On July 14, in the lawless African nation of Somalia, two French men registered as journalists were eating breakfast at the Sahafi Hotel in Mogadishu. Heavily armed gunmen stormed the hotel. According to Reuters, they went room to room looking for the two men. After being located and abducted, the French citizens were turned over to al-Qaeda’s arm in Somalia, a group called al-Shabaab — this according to Lieutenant-Colonel Muhideen Ahmed, a Somalian police official.
To date, they remain hostages.
In a bizarre twist, French Foreign Minister Bernard Kouchner went on record saying that the two men were actually posing as journalists. He said they were in fact “government security advisers” in Somalia on a mission to provide security advice for Sheikh Sharif Ahmed, Somalia’s interim president.
According to Reporters Without Borders, the title “security adviser” is a long stretch. The men were agents with General Directorate for External Security, or DGSE — France’s foreign intelligence agency. France’s DGSE functions like the United States’ Central Intelligence Agency (CIA) or the United Kingdom’s Secret Intelligence Service (MI-6). Reporters Without Borders was quick to condemn the situation:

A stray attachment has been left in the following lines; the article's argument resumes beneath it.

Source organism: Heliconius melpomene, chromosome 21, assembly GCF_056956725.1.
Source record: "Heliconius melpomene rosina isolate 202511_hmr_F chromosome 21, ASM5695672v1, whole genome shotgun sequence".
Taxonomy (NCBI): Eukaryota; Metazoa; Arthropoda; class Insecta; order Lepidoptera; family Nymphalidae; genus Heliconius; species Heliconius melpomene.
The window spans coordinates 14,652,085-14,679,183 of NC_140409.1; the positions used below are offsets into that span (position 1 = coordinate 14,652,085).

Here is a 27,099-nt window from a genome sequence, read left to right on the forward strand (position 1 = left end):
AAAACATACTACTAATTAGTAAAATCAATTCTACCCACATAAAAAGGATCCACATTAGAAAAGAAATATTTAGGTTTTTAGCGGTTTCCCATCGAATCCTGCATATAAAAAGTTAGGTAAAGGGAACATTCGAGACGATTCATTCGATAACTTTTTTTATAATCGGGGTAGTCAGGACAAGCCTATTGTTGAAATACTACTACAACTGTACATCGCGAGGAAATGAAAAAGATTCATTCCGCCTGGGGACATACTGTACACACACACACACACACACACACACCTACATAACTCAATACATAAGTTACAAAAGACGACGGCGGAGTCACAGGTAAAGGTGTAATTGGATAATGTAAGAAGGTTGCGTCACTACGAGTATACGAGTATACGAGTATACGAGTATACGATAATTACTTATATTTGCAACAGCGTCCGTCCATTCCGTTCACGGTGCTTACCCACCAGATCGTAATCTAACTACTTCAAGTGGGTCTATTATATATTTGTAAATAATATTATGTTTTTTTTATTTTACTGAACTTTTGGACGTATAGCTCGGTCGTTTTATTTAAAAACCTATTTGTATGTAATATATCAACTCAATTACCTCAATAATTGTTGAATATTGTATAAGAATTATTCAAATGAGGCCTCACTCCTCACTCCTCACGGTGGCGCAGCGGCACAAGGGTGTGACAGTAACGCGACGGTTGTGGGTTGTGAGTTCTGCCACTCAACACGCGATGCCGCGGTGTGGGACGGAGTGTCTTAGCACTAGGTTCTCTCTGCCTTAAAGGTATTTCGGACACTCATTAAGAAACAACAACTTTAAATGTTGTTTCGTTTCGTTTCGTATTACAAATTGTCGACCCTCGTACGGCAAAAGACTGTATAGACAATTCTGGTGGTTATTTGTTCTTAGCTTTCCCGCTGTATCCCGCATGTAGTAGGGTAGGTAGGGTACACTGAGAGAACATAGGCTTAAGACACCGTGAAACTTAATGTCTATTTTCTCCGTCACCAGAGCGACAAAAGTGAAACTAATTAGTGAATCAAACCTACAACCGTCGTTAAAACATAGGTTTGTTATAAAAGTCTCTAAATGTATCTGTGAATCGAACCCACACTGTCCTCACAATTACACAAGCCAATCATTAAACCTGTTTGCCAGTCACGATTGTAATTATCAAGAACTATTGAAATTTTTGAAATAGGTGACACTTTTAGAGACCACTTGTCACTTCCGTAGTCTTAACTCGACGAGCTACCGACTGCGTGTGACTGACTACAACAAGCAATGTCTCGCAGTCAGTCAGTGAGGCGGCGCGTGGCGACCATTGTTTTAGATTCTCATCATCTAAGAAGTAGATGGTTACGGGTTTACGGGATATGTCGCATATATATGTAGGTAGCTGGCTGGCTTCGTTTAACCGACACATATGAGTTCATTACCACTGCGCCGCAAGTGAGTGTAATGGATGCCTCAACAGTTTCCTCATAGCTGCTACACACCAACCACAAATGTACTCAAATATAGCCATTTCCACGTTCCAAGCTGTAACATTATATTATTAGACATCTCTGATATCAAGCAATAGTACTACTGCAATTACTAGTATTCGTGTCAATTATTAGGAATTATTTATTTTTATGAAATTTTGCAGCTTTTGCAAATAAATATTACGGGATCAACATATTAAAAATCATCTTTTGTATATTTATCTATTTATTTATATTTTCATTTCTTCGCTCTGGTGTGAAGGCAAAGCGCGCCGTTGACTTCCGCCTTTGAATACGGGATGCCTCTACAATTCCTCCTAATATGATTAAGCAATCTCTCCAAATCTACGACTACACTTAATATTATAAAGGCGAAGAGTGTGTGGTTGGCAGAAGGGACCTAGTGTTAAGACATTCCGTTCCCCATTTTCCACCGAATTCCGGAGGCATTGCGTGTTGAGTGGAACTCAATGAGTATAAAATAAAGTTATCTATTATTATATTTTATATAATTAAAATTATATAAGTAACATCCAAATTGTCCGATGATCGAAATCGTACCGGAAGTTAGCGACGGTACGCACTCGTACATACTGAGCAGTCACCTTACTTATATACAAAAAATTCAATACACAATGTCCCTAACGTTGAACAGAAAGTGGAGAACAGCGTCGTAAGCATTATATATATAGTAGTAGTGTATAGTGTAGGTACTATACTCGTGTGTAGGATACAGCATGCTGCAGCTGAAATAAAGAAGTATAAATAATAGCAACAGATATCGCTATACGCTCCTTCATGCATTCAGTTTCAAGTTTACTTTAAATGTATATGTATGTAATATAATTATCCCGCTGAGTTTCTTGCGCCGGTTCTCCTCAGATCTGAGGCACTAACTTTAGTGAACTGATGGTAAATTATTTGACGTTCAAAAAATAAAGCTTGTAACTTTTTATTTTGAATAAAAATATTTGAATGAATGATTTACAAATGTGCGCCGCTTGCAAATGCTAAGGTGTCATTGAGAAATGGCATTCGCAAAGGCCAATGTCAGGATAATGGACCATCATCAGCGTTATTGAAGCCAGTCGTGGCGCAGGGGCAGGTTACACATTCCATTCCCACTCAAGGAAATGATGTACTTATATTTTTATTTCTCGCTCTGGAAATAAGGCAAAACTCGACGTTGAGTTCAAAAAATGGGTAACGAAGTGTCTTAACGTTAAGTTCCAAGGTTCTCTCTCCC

“Being a journalist is not a cover, it is a profession,” its spokesman said. “We hope these two [French] advisers are freed quickly but we are shocked that they were passing themselves off as journalists. They were on an official mission and had no need of cover. Their behavior endangers journalists in a region where media personnel are already in danger.”
Anyone who recalls why Daniel Pearl was beheaded in Pakistan in 2002 need not wonder why using “journalist” as a cover puts journalists in more danger than they already are. Pearl, a journalist with the Wall Street Journal, was accused of being a spy.